Homelessness increasing in Minnesota


A perfect storm of economic and political factors is creating a homelessness crisis in Minnesota, with increasing numbers of families without a place to live, according to a new quarterly report by the Minnesota Housing Project. The “2 X 4” Report, published by MHP is just one of the many indicators that poverty and homelessness rates are bad and getting worse.  

Families Hit Hard 

According to the report, the number of homeless families in Hennepin County shelters has increased by 21 percent since last year and doubled since 2006, while Minneapolis and St. Paul public schools show an eight percent increase in 2010-2011 compared to the previous year.  

According to Leigh Rosenberg, who wrote the report for MHP, the homeless providers she interviewed all said that homelessness was on the increase, showing a slow, ongoing trend.  In addition, the families coming into to shelters are older than typical families who needed shelter in the past. Instead of young, single parent families, there  more and more older parents need assistance, sometimes for families with two parents who are both unemployed. 

The year-end summary produced by the Minneapolis Public Schools’ Support Services shows further how many children are affected by this crisis. According to MPS, 6,356 children and youth were identified as homeless and highly mobile in Minneapolis in 2010-2011, an increase of 11.1 percent from the previous year. Some 3,606 of those young people were enrolled in MPS, representing 8.3 percent of total MPS student enrollment. During the school year, a daily average of more than 1,800 students attending MPS were identified as homeless.  According to the MHP report, 8,200 schoolchildren were identified as homeless in Minneapolis and St. Paul.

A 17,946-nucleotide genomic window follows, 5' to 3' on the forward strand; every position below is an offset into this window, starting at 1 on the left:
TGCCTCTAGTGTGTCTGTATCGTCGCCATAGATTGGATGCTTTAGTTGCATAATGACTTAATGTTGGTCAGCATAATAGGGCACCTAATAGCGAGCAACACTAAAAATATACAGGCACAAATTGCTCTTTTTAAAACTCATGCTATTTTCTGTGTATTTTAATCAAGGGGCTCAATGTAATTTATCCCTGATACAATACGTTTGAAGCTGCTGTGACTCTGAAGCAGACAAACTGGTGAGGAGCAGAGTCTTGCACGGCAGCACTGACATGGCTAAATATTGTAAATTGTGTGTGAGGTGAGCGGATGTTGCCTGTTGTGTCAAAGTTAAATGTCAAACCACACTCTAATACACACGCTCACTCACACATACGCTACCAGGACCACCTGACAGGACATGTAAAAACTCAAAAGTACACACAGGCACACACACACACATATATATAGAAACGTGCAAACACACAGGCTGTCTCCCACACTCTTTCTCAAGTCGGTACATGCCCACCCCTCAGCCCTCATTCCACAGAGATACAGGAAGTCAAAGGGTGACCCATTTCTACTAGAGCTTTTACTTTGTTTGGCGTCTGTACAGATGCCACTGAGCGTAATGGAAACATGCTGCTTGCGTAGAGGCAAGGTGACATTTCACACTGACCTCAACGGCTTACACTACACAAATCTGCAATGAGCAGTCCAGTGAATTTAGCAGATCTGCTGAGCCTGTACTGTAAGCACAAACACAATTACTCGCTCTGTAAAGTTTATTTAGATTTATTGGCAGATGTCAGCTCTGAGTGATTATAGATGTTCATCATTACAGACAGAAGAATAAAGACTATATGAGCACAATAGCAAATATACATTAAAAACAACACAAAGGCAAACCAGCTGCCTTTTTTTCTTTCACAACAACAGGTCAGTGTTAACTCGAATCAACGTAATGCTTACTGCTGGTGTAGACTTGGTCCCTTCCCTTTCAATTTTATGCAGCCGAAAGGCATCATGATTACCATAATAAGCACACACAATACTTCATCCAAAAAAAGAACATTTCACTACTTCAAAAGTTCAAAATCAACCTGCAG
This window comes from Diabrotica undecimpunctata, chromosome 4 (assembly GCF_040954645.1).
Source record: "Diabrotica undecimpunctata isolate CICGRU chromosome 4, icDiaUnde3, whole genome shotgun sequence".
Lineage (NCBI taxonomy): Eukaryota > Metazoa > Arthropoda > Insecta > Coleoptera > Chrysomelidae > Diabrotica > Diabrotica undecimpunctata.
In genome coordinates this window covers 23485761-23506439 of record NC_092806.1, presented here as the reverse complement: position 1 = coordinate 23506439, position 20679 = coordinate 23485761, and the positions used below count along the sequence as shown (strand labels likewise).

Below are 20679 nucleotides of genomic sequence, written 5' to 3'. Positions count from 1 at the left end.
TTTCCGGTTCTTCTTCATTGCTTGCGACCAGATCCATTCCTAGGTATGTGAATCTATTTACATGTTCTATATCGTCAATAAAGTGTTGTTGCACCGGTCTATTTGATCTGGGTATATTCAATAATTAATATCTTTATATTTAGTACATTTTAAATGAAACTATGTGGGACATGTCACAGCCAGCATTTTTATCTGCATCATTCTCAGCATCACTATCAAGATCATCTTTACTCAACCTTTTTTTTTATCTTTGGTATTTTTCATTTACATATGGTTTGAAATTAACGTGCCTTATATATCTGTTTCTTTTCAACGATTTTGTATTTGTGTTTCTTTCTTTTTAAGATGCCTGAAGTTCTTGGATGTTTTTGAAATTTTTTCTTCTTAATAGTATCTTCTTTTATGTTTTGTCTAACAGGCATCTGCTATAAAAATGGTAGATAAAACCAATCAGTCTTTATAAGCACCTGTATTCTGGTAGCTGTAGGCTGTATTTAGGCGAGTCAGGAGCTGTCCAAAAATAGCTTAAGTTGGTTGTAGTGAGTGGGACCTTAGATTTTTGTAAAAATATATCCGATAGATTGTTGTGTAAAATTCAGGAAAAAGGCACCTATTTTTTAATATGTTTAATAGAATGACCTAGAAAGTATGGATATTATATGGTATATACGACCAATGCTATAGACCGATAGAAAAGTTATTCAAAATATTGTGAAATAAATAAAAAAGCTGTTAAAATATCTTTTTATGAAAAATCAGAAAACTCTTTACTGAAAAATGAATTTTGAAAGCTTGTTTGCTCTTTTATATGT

Causes for the Rise in Homelessness

“People who have been out of work have tapped out of all of the resources accessible to them,” Rosenberg said. “It’s very much related to the economy. Unemployment benefits are running out, and they’ve used up resources and tools.”

Another big contributor, she said, is the rising cost of housing.  According to the report, 58 percent of Minnesota renter households with incomes below $50,000 paid more than 30 percent of their income for housing, and the average monthly rent in the Twin Cities have increased to $921, up from $902 a year ago. The residential rental vacancy rate in the Twin Cities is at 2.4 percent, a ten-year low. Additionally, the report states that this quarter, about 14 percent of non-luxury renters were delinquent in rent.

With the vacancy rate so low, Rosenberg said, landlords are “in a position to raise rents if they want to.” 

Part of the cause of the rise in the rental market, Rosenberg said, is due to the foreclosure crisis, which made tens of thousands of families across the state move from owners to renters. Even though mortgage delinquencies fell to 5.6 percent, and pre-foreclosure notices were down, foreclosures themselves rose compared to last quarter, and many who were affected by foreclosures in the past few years need to be housed somehow. “They cannot buy a house,” Rosenberg said.

Additionally, there are extremely low numbers of new rental units being constructed in the last five years. According to Rosenberg, 2006-2010 had the lowest number of multifamily units being constructed in any five-year period for the last fifty years. Rosenberg said the low rate of housing construction has to do with credit drying up and capital becoming scarce, which put a huge damper on housing industry as a whole.  The drop in construction also means construction jobs aren’t available. Monthly employment in residential housing construction averaged only 8,200 workers, a 19-year low for the time of year in Minnesota, according to the report.